As a matter of process, TyphoonDATA pulls press releases from various Law Enforcement sites, both state and federal to gauge how fast the issues get across the spectrum of reporting entities which include Federal sources like OIG, DEA Disbarment, SAM.gov and state exclusion sites like https://dch.georgia.gov/georgia-oig-exclusions-list. Also the issues might initially surface in Licensing repositories like Department of Professional Licensing or DOPL (pronounced “Dop-Pull”) or specific board sites. Unfortunately, the states are not uniform in the approach to posting and size does matter with regards to provider type licenses. There are more Doctors and Nurses in this country so often those boards have daily updates.

For example, in the case of Physician Cyrus Sajadi, Dr. Sajadi was charged in 2012 and his name was all over the DOJ and other news sites. But, there was no action granted until 2015. Meaning his license stayed clear and without action for three years, making it possible for him to practice when he was known to have committed fraud. Leaving any organization that hadn’t known of his fraud opens them up to potential risk. For three years, his name did not pop up on the OIG or any state exclusion site. Knowing as much about your employees or potential employees as possible will cut away at your exposure to fraud or potential fines.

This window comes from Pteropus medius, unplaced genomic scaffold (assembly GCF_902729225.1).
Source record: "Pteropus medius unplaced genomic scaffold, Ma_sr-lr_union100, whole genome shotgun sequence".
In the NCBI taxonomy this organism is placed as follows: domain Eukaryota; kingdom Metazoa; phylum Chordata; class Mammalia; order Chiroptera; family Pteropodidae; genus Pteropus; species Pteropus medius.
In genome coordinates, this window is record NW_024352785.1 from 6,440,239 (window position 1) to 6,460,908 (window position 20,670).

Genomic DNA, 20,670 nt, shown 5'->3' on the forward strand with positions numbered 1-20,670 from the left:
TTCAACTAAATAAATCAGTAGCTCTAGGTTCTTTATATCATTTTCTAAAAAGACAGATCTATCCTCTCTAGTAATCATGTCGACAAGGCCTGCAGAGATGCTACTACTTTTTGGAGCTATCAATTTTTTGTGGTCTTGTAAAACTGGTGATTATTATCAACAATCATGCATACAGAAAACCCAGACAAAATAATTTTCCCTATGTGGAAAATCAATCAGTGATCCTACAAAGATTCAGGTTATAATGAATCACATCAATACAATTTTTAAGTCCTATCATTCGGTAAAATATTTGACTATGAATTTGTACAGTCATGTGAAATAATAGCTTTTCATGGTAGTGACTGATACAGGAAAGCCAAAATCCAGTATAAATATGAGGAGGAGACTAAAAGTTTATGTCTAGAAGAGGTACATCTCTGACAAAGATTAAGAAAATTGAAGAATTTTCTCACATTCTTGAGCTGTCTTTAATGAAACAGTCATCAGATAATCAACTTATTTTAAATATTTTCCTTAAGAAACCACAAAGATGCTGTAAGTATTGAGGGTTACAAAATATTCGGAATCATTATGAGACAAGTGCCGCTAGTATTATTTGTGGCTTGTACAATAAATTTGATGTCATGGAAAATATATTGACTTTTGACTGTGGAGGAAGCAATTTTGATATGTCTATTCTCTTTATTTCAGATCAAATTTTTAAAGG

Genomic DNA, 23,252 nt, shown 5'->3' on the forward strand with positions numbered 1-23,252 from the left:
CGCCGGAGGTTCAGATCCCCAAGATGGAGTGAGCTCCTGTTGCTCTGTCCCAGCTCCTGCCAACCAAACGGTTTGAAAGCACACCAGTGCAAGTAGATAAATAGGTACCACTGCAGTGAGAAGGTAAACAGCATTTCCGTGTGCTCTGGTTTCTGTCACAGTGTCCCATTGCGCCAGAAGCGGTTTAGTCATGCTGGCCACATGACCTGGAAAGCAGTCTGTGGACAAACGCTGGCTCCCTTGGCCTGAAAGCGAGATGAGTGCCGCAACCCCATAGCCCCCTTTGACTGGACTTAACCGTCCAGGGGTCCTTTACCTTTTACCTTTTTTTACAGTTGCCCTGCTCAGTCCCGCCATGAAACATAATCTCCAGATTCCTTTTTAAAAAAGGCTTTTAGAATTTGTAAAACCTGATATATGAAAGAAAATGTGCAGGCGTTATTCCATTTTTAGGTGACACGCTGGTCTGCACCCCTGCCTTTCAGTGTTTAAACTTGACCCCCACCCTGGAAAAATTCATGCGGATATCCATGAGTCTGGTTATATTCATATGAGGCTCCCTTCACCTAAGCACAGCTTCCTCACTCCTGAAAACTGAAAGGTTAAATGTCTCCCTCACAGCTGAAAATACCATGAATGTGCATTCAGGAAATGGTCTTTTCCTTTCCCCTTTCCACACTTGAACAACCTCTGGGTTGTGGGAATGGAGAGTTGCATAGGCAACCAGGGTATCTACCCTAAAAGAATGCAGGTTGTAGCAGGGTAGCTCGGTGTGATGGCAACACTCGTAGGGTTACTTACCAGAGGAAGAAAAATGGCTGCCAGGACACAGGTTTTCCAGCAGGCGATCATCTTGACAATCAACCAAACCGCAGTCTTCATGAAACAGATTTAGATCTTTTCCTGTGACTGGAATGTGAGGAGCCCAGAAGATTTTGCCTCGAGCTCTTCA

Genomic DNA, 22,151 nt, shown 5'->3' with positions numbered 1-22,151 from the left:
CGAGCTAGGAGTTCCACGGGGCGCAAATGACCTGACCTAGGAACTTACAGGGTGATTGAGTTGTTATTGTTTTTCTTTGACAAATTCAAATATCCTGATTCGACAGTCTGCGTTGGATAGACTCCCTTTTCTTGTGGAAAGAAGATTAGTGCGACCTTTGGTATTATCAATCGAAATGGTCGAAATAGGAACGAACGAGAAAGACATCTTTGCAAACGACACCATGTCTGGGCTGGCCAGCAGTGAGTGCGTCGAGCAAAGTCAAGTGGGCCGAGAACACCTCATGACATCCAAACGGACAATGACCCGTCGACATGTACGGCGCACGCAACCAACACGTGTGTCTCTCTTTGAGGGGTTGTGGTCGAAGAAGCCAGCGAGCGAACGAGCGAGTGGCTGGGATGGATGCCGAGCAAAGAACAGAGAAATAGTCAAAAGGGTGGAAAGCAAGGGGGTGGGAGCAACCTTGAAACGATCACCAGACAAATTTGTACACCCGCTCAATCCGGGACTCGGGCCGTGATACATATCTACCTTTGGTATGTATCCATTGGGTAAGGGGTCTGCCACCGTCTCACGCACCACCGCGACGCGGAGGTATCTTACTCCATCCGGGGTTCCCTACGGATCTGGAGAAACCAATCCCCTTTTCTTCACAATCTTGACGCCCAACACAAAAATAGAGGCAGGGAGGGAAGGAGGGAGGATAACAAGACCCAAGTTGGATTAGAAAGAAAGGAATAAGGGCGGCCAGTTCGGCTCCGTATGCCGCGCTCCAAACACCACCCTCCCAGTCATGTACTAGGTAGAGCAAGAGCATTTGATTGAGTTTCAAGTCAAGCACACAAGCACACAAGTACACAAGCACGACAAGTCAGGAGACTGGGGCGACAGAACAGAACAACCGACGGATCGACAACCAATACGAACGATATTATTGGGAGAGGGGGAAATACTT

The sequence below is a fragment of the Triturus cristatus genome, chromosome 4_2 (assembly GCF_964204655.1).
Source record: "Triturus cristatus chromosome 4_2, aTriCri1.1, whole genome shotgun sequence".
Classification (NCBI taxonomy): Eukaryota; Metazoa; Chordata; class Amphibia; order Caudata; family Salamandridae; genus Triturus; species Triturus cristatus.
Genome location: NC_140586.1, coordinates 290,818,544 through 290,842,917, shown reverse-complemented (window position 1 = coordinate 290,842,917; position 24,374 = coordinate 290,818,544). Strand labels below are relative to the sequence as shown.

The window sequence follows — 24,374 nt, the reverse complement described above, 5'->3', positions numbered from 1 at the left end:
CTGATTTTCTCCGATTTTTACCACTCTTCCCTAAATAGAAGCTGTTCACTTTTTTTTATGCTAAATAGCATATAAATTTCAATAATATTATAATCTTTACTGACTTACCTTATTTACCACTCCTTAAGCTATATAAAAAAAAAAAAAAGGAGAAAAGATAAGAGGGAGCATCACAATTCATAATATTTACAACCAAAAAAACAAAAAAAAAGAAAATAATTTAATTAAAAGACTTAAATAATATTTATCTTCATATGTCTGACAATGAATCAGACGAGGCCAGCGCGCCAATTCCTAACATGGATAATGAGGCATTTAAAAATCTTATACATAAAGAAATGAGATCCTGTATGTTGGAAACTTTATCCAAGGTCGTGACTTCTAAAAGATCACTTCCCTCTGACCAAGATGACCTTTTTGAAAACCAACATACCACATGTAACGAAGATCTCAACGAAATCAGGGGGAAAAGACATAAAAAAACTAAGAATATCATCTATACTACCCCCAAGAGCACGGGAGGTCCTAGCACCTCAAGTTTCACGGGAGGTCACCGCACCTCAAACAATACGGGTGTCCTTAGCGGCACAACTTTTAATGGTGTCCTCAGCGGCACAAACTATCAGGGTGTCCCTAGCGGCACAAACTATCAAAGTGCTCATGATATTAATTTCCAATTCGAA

Moving from state to state also presents challenges. Doing a Social Security (SSN) trace often reveals multiple states the subject has lived, worked or studied. Name changes, especially in marital status, are also a driving issue. The exclusion is a post that is current at the time of posting and personal identifying information or Pii is needed to capture the action or exclusion. Often the board action is “thin file” or lacking identifiers so Sherlock Holmes will be needed to crack the case.

And last but not least this is not a one and done issue. Continuous monitoring not periodic batching is recommended. The on-going update process of data should be at a minimum monthly and some sites (Medi–CAL) have some provider types where daily updates are done.